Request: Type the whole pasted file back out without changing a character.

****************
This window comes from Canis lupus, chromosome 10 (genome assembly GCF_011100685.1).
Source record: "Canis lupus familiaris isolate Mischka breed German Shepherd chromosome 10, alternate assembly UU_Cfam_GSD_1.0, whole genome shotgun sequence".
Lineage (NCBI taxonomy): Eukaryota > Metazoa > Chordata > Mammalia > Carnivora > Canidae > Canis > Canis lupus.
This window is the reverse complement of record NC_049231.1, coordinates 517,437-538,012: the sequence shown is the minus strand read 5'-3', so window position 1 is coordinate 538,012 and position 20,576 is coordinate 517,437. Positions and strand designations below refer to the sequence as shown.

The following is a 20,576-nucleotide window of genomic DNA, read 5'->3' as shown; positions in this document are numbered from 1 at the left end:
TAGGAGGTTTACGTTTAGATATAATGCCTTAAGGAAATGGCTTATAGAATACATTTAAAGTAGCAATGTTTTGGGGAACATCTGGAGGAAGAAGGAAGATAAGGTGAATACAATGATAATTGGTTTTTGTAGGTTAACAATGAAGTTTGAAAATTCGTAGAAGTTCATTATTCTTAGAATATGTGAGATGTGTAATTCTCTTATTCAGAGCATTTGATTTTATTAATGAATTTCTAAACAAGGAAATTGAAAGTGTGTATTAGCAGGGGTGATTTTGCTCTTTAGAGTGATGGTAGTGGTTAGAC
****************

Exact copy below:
This window comes from Canis lupus, chromosome 10 (genome assembly GCF_011100685.1).
Source record: "Canis lupus familiaris isolate Mischka breed German Shepherd chromosome 10, alternate assembly UU_Cfam_GSD_1.0, whole genome shotgun sequence".
Lineage (NCBI taxonomy): Eukaryota > Metazoa > Chordata > Mammalia > Carnivora > Canidae > Canis > Canis lupus.
This window is the reverse complement of record NC_049231.1, coordinates 517,437-538,012: the sequence shown is the minus strand read 5'-3', so window position 1 is coordinate 538,012 and position 20,576 is coordinate 517,437. Positions and strand designations below refer to the sequence as shown.

The following is a 20,576-nucleotide window of genomic DNA, read 5'->3' as shown; positions in this document are numbered from 1 at the left end:
TAGGAGGTTTACGTTTAGATATAATGCCTTAAGGAAATGGCTTATAGAATACATTTAAAGTAGCAATGTTTTGGGGAACATCTGGAGGAAGAAGGAAGATAAGGTGAATACAATGATAATTGGTTTTTGTAGGTTAACAATGAAGTTTGAAAATTCGTAGAAGTTCATTATTCTTAGAATATGTGAGATGTGTAATTCTCTTATTCAGAGCATTTGATTTTATTAATGAATTTCTAAACAAGGAAATTGAAAGTGTGTATTAGCAGGGGTGATTTTGCTCTTTAGAGTGATGGTAGTGGTTAGAC